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“Where are my clothes?” Langdon asked. He was wearing a paper robe.
One of the nurses motioned to a dripping wad of shredded khaki and tweed on the counter. “They were soaked. We had to cut them off you.”
Langdon looked at his shredded Harris tweed and frowned.
“You had some Kleenex in your pocket,” the nurse said.
It was then that Langdon saw the ravaged shreds of parchment clinging all over the lining of his jacket. The folio from Galileo’s Diagramma. The last copy on earth had just dissolved. He was too numb to know how to react. He just stared.
“We saved your personal items.” She held up a plastic bin. “Wallet, camcorder, and pen. I dried the camcorder off the best I could.”
“I don’t own a camcorder.”
The nurse frowned and held out the bin. Langdon looked at the contents. Along with his wallet and pen was a tiny Sony RUVI camcorder. He recalled it now. Kohler had handed it to him and asked him to give it to the media.
“We found it in your pocket. I think you’ll need a new one, though.” The nurse flipped open the two-inch screen on the back. “Your viewer is cracked.” Then she brightened. “The sound still works, though. Barely.” She held the device up to her ear. “Keeps playing something over and over.” She listened a moment and then scowled, handing it to Langdon. “Two guys arguing, I think.”
Puzzled, Langdon took the camcorder and held it to his ear. The voices were pinched and metallic, but they were discernible. One close. One far away. Langdon recognized them both.
Sitting there in his paper gown, Langdon listened in amazement to the conversation. Although he couldn’t see what was happening, when he heard the shocking finale, he was thankful he had been spared the visual.
As the conversation began playing again from the beginning, Langdon lowered the camcorder from his ear and sat in appalled mystification. The antimatter… the helicopter… Langdon’s mind now kicked into gear.
But that means…
He wanted to vomit again. With a rising fury of disorientation and rage, Langdon got off the table and stood on shaky legs.
“Mr. Langdon!” the doctor said, trying to stop him.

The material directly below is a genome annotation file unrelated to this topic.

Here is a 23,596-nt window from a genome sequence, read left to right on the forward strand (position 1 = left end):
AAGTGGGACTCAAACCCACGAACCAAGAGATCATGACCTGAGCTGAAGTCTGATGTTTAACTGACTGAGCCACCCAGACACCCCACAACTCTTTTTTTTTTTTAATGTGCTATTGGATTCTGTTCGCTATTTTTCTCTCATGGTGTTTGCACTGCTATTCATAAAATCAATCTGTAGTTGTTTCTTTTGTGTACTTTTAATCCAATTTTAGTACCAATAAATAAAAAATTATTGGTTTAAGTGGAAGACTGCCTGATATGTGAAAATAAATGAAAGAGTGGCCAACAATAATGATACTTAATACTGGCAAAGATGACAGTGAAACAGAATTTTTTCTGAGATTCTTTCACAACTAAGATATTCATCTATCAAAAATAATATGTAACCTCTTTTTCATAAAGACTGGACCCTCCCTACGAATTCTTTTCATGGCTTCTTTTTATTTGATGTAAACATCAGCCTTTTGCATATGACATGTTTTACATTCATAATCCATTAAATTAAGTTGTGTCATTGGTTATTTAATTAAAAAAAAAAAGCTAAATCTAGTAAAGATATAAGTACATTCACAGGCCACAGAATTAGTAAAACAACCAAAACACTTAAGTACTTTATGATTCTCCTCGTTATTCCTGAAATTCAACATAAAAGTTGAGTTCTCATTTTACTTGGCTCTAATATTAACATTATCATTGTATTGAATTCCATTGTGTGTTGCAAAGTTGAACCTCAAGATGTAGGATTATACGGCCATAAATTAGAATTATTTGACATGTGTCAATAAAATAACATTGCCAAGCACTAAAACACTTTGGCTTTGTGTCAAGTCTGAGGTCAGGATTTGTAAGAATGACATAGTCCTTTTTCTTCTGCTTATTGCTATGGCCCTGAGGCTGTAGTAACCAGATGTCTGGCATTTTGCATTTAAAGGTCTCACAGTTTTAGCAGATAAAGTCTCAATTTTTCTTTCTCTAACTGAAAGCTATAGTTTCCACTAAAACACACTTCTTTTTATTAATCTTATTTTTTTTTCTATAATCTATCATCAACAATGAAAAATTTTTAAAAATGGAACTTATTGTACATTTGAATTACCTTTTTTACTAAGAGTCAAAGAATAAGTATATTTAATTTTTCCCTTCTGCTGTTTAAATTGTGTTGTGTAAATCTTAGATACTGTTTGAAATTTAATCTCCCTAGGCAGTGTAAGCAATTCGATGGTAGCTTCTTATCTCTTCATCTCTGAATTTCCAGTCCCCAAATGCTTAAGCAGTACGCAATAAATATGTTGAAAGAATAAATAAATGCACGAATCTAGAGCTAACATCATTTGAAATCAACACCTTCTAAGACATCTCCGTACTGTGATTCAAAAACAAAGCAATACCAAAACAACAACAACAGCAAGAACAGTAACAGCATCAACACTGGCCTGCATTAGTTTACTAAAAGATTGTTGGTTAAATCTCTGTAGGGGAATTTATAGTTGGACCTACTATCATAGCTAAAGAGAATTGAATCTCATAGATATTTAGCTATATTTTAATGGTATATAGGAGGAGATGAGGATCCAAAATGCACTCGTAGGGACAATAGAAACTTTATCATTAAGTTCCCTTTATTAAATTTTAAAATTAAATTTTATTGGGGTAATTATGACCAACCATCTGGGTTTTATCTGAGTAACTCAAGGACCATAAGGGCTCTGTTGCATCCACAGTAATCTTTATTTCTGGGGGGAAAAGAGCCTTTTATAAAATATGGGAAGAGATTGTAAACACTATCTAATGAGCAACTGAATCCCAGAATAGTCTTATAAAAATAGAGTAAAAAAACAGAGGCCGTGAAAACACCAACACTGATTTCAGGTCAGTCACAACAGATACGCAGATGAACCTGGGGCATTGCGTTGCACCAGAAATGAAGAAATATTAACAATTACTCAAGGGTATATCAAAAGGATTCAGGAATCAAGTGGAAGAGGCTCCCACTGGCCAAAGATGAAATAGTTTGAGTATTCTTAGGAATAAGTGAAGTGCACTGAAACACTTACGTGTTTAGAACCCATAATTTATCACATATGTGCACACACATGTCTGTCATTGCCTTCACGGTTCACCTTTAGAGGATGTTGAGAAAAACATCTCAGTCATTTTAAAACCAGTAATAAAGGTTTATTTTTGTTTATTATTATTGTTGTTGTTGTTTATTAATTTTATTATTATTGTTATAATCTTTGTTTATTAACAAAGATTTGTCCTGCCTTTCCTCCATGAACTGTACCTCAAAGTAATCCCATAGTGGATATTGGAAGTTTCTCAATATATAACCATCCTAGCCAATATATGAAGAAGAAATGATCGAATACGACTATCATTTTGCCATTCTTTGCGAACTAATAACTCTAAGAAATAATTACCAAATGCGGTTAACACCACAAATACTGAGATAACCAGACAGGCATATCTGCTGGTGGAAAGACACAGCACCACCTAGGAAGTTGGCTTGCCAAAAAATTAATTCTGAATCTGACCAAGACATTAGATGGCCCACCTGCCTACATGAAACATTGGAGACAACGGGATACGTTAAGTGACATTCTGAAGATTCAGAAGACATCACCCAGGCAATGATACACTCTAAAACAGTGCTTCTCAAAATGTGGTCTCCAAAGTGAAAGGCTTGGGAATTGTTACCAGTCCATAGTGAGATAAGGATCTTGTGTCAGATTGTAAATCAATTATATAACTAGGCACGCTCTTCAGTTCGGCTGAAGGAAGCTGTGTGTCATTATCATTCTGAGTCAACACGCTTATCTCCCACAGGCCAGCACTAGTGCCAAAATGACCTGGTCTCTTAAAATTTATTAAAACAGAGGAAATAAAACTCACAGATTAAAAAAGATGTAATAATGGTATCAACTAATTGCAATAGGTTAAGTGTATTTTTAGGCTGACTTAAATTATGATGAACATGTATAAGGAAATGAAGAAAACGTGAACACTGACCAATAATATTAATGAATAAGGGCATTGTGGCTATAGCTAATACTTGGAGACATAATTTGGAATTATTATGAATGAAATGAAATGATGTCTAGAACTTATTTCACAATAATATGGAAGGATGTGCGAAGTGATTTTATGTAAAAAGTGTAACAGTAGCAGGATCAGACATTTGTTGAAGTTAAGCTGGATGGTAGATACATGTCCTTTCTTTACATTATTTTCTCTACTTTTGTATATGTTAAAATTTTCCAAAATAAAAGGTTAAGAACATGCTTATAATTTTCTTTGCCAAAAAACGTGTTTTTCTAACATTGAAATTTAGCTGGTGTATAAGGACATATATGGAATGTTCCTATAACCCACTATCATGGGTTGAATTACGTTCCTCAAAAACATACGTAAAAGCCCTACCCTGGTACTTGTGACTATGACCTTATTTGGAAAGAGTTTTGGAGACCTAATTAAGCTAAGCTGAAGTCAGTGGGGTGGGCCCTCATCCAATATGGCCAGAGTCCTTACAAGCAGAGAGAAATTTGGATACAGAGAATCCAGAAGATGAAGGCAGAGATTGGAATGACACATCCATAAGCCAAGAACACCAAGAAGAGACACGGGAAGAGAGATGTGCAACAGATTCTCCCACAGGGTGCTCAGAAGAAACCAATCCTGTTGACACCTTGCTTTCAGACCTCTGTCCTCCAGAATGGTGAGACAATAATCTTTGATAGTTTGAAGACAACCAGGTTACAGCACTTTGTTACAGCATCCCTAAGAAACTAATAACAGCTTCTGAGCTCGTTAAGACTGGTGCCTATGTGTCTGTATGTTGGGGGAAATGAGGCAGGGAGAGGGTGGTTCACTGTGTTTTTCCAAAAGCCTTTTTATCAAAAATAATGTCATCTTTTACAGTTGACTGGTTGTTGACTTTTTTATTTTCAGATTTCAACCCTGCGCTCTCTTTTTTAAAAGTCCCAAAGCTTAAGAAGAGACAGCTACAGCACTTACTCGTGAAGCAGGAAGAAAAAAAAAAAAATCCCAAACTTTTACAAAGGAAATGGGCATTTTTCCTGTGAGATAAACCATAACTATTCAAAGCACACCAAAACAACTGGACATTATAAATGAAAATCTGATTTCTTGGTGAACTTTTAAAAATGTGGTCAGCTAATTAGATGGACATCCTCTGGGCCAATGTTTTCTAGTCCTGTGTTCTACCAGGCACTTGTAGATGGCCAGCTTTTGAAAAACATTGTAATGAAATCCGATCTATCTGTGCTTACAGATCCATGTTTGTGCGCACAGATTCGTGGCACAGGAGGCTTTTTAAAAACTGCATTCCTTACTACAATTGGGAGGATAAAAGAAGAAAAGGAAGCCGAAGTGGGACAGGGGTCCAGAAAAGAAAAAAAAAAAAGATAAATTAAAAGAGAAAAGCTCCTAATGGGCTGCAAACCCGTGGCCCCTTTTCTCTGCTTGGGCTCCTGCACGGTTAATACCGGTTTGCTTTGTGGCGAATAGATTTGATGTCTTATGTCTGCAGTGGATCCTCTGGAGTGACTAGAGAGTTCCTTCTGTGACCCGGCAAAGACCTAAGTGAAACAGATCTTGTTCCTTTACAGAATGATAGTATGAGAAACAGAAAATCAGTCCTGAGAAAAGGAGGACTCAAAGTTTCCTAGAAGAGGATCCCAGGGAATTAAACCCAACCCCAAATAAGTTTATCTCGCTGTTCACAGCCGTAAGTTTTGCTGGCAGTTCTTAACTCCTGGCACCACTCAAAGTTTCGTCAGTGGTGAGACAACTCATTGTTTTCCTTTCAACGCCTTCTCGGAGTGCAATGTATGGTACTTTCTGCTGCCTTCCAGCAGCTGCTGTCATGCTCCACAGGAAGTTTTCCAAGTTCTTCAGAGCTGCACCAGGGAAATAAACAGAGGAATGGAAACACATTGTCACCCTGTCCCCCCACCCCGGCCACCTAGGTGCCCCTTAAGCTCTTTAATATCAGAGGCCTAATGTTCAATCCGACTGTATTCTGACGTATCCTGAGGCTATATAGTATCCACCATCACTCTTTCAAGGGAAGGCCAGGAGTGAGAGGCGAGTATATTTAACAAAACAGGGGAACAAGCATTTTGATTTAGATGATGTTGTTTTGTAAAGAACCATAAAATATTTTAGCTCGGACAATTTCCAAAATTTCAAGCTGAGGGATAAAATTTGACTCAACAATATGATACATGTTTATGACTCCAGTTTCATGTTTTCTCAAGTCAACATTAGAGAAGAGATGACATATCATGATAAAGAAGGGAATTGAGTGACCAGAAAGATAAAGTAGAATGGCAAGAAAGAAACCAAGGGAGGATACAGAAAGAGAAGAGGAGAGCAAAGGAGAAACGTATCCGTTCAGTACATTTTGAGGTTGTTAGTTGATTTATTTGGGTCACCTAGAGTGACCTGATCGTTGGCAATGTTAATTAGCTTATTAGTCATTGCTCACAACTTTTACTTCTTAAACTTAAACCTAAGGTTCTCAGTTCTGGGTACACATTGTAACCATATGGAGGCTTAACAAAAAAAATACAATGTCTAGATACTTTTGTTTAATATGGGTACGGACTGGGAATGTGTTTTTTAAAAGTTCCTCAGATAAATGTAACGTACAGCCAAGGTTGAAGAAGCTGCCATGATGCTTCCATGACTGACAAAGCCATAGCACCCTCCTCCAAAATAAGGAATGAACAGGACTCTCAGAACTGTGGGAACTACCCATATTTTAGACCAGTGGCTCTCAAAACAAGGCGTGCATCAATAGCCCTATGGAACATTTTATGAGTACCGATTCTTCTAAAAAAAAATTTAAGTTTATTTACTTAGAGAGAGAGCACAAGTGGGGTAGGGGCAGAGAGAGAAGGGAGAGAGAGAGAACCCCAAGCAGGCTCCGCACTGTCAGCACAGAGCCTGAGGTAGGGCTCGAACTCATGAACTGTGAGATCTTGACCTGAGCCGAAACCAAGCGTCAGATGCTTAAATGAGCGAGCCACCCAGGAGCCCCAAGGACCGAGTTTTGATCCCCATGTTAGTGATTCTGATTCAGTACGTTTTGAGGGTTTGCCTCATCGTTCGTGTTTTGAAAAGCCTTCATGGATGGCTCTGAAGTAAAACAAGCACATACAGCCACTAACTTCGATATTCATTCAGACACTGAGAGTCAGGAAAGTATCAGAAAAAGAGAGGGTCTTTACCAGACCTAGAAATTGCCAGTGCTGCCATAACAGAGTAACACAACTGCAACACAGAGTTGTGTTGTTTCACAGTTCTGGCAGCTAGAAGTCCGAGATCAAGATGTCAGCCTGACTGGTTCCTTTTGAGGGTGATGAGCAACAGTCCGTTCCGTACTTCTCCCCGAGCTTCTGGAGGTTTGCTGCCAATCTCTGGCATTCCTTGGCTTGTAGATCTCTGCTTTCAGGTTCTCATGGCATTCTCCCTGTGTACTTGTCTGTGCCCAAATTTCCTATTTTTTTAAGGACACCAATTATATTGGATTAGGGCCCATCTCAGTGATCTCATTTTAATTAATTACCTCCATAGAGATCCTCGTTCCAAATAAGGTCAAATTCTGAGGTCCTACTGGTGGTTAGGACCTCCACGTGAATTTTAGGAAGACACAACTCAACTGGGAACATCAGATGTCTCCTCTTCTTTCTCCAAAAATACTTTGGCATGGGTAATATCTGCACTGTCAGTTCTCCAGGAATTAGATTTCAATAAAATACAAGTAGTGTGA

“I need some clothes,” Langdon demanded, feeling the draft on his rear from the backless gown.
“But, you need to rest.”
“I’m checking out. Now. I need some clothes.”
“But, sir, you—”
Everyone exchanged bewildered looks. “We have no clothes,” the doctor said. “Perhaps tomorrow a friend could bring you some.”
Langdon drew a slow patient breath and locked eyes with the doctor. “Dr. Jacobus, I am walking out your door right now. I need clothes. I am going to Vatican City. One does not go to Vatican City with one’s ass hanging out. Do I make myself clear?”
Dr. Jacobus swallowed hard. “Get this man something to wear.”
When Langdon limped out of Hospital Tiberina, he felt like an overgrown Cub Scout. He was wearing a blue paramedic’s jumpsuit that zipped up the front and was adorned with cloth badges that apparently depicted his numerous qualifications.
The woman accompanying him was heavyset and wore a similar suit. The doctor had assured Langdon she would get him to the Vatican in record time.
“Molto traffico,” Langdon said, reminding her that the area around the Vatican was packed with cars and people.
The woman looked unconcerned. She pointed proudly to one of her patches. “Sono conducente di ambulanza.”
“Ambulanza?” That explained it. Langdon felt like he could use an ambulance ride.
The woman led him around the side of the building. On an outcropping over the water was a cement deck where her vehicle sat waiting. When Langdon saw the vehicle he stopped in his tracks. It was an aging medevac chopper. The hull read Aero-Ambulanza.
He hung his head.
The woman smiled. “Fly Vatican City. Very fast.”
The College of Cardinals bristled with ebullience and electricity as they streamed back into the Sistine Chapel. In contrast, Mortati felt in himself a rising confusion he thought might lift him off the floor and carry him away. He believed in the ancient miracles of the Scriptures, and yet what he had just witnessed in person was something he could not possibly comprehend. After a lifetime of devotion, seventy-nine years, Mortati knew these events should ignite in him a pious exuberance… a fervent and living faith. And yet all he felt was a growing spectral unease. Something did not feel right.
“Signore Mortati!” a Swiss Guard yelled, running down the hall. “We have gone to the roof as you asked. The camerlegno is… flesh! He is a true man! He is not a spirit! He is exactly as we knew him!”
“Did he speak to you?”
“He kneels in silent prayer! We are afraid to touch him!”
Mortati was at a loss. “Tell him… his cardinals await.”
“Signore, because he is a man…” the guard hesitated.
“What is it?”
“His chest… he is burned. Should we bind his wounds? He must be in pain.”
Mortati considered it. Nothing in his lifetime of service to the church had prepared him for this situation. “He is a man, so serve him as a man. Bathe him. Bind his wounds. Dress him in fresh robes. We await his arrival in the Sistine Chapel.”
The guard ran off.
Mortati headed for the chapel. The rest of the cardinals were inside now. As he walked down the hall, he saw Vittoria Vetra slumped alone on a bench at the foot of the Royal Staircase. He could see the pain and loneliness of her loss and wanted to go to her, but he knew it would have to wait. He had work to do… although he had no idea what that work could possibly be.